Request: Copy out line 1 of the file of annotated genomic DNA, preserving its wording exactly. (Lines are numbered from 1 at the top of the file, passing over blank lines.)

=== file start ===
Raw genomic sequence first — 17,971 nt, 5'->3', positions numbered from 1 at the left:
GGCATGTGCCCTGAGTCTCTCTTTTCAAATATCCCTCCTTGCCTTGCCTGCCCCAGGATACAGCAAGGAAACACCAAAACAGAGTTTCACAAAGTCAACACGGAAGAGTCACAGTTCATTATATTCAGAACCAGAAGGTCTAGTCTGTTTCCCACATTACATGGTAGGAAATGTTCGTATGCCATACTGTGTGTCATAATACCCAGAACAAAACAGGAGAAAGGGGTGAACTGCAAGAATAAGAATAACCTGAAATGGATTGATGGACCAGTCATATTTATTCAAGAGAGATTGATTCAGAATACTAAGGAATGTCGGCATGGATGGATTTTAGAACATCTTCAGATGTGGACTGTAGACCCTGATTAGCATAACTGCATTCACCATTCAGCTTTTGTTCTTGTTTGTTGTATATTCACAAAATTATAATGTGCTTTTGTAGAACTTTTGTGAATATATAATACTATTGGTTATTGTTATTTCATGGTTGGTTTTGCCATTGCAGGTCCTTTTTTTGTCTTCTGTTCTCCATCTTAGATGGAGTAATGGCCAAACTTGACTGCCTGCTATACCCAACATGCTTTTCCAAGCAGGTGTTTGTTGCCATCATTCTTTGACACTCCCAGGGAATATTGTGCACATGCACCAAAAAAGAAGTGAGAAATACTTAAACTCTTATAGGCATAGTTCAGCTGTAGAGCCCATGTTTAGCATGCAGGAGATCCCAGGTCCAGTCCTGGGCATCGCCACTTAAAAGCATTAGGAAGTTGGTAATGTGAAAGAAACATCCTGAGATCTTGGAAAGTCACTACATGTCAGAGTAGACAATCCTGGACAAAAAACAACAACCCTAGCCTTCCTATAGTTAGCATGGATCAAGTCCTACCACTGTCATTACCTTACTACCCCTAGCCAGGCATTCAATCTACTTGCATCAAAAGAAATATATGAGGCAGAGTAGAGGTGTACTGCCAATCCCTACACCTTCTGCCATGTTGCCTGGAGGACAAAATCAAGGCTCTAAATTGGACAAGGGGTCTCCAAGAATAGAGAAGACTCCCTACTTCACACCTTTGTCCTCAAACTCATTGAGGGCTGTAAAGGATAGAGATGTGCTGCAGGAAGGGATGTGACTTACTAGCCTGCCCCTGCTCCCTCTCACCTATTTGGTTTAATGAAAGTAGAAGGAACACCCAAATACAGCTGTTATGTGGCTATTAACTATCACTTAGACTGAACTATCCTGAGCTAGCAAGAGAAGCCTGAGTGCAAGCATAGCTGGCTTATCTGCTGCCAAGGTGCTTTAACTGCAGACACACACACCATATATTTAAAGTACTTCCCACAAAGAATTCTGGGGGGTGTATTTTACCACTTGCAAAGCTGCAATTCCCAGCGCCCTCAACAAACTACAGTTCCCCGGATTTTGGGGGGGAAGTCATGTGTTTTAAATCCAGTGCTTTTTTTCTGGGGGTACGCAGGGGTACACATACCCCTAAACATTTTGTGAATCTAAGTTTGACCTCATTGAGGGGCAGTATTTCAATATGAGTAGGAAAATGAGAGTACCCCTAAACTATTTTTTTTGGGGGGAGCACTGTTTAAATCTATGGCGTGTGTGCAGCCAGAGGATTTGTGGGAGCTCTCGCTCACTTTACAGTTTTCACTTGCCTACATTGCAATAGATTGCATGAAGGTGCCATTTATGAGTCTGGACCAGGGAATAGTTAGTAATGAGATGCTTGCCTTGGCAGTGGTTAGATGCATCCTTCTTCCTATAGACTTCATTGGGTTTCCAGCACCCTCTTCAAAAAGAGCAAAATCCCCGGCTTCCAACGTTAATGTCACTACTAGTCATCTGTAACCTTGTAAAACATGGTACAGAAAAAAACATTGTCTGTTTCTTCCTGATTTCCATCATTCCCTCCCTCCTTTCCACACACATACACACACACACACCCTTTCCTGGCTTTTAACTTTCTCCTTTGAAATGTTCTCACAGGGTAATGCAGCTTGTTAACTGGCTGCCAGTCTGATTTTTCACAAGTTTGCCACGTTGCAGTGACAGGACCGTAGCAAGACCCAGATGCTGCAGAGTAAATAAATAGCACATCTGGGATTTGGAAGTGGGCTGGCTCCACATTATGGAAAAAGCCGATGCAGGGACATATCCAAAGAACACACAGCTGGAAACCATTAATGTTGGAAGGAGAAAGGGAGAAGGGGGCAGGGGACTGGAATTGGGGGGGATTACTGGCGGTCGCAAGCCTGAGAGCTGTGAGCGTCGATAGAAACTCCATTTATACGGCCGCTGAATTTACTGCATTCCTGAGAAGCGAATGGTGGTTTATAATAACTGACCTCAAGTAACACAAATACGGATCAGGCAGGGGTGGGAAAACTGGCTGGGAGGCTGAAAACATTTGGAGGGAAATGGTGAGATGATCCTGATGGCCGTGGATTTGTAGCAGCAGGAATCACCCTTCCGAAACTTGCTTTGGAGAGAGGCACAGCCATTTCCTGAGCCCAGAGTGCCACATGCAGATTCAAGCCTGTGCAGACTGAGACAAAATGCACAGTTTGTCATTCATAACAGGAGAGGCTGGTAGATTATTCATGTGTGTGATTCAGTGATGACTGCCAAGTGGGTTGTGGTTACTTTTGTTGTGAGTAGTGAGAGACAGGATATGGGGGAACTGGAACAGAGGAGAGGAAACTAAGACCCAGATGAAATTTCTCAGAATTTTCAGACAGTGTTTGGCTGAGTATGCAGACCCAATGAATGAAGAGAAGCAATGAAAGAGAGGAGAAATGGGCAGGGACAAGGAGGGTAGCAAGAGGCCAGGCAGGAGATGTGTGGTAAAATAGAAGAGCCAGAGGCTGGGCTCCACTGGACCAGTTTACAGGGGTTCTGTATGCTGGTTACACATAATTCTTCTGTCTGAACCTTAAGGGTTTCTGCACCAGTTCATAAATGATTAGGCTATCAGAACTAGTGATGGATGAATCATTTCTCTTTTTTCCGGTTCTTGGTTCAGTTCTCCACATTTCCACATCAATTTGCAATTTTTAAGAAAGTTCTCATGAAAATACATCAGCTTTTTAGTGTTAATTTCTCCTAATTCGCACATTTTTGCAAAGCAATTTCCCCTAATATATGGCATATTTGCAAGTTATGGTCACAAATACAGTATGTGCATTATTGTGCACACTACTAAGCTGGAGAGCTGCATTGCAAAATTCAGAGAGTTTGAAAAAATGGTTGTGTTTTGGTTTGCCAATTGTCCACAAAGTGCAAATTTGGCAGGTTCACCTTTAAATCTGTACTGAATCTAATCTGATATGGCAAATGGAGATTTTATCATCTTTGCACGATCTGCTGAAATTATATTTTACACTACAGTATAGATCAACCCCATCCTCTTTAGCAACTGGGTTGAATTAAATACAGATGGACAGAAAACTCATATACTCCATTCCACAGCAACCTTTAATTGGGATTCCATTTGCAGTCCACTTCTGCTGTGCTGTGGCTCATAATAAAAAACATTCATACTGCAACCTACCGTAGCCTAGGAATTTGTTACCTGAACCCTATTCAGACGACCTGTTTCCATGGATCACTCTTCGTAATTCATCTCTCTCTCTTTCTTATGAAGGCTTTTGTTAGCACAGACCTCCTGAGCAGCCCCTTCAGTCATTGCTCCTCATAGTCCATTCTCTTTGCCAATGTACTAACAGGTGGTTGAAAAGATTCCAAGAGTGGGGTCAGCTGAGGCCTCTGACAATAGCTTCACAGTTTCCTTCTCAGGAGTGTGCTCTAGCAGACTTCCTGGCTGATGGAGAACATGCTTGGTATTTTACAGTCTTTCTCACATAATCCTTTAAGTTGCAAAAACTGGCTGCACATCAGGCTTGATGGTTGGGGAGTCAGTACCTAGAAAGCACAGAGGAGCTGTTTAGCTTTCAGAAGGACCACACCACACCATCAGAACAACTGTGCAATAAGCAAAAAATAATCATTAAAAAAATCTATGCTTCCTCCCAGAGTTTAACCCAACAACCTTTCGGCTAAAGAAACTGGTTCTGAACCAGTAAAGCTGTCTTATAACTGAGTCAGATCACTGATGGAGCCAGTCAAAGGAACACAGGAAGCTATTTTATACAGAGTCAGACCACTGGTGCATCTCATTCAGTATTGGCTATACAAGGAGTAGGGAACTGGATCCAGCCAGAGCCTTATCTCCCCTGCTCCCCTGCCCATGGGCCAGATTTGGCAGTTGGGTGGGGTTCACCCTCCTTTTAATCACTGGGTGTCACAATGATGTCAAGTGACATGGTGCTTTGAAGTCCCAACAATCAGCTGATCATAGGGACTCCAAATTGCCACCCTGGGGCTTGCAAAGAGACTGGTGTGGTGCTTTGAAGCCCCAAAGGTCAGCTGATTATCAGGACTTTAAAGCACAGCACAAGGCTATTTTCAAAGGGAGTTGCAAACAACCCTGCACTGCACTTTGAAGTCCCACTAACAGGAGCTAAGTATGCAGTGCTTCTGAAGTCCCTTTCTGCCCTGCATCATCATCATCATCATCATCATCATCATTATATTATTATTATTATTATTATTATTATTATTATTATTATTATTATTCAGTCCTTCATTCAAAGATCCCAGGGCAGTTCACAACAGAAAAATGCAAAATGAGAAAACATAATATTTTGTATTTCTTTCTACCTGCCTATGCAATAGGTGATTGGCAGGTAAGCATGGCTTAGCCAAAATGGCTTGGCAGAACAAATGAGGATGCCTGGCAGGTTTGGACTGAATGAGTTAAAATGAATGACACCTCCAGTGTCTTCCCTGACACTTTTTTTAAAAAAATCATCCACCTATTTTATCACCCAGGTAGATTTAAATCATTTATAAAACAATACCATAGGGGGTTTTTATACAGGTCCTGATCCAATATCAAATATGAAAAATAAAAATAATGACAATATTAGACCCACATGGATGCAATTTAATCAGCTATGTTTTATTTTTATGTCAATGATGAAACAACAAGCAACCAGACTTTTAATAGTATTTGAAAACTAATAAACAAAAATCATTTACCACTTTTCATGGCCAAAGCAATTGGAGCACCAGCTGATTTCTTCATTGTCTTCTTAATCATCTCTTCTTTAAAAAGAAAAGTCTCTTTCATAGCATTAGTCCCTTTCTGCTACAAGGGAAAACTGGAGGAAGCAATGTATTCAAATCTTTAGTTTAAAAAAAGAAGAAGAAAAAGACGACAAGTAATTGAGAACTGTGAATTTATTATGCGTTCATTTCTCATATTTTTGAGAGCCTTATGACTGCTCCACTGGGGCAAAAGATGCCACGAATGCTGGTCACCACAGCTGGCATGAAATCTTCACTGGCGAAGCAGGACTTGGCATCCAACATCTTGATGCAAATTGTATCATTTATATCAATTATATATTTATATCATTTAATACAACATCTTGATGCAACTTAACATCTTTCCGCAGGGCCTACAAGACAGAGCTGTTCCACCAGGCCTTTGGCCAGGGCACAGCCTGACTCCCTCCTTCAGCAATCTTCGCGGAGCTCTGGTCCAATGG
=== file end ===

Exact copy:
Raw genomic sequence first — 17,971 nt, 5'->3', positions numbered from 1 at the left: